Checking the instruments
A car usually has up to six main instruments — speedometer and tachometer (rev counter); fuel , oil-pressure and water-temperature gauges; and voltmeter or ammeter (depending on whether the car has an alternator or a dynamo). There may also be a battery-condition indicator, which is a form of voltmeter.
Clocks, radios and other accessories are usually beyond the scope of home repair, but you can check their connections and remove them if you have to take them for repair.
Always disconnect the battery before removing an instrument or the panel, to avoid short circuits .
Removing the instrument panel
An instrument can sometimes be taken out from the front after any clip-on plastic trim has been removed to reveal the screw heads round the edge.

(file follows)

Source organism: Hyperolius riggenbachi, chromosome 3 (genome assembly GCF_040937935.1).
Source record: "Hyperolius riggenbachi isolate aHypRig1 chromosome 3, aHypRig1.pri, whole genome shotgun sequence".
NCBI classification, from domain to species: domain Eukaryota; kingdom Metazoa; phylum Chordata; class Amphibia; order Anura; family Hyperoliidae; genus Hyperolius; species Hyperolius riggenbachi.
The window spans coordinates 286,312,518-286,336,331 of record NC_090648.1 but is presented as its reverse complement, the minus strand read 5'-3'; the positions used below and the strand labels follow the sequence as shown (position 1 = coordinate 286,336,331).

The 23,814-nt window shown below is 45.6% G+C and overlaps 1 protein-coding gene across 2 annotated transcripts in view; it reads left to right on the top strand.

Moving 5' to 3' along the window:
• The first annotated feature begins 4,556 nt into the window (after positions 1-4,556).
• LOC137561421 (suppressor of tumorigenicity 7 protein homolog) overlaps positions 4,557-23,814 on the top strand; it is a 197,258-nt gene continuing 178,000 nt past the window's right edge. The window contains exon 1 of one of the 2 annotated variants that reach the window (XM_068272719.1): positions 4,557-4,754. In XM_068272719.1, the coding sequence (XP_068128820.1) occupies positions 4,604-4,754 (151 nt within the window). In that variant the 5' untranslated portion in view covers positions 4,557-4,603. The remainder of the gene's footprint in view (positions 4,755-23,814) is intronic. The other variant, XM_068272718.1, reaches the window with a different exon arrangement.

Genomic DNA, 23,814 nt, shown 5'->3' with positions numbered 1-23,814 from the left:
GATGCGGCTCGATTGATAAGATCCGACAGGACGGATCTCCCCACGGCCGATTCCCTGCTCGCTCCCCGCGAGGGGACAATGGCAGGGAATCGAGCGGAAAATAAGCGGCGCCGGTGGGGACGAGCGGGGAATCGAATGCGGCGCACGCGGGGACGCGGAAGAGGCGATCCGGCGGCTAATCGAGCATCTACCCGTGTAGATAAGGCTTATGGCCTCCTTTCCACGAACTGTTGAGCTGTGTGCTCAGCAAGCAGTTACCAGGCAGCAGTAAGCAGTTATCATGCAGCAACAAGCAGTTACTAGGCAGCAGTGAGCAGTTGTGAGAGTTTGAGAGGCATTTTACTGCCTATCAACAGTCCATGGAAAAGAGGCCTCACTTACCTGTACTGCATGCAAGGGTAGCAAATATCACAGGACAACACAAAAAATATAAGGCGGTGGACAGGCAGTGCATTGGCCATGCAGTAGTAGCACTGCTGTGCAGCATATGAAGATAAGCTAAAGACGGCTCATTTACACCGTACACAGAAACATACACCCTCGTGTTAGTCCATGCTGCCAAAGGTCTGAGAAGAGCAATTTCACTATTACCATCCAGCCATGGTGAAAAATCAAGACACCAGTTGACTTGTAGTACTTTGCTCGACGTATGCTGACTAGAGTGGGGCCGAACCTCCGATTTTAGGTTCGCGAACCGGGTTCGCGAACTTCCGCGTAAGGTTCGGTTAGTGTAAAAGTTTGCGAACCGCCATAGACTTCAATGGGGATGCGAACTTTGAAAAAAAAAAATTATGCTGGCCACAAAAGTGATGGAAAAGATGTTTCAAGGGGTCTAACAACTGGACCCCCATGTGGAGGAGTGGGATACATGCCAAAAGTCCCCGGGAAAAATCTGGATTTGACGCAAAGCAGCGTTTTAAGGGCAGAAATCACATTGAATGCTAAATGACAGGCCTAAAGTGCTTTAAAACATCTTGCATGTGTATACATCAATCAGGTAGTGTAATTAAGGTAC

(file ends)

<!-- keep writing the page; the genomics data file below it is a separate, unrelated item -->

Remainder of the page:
On many cars, all the instruments and warning lights come out together on a panel with a printed-circuit board on the back.
Earlier cars may have individual round instruments, each held by a U-shaped clamp fitter round the back of the instrument and pressing its front rim against the panel.
Serrated fasteners fitted to one or two studs in the back of the instrument hold th clamp in place. Undo them by hand, feeling at the back of the panel; taking care not to cut your hand on sharp objects you cannot see.
Take care also not to strain wires or damage printed circuits and do not force anything apart or together when you replace instruments.
On some cars you have to remove a cowl or dismantle the steering-column shroud to remove the instrument panel. You may have to remove the whole dashboard panel, which can be a long and complicated job.
A service manual for your car will tell you where all the screws are, and what the sequence is for doing the work.
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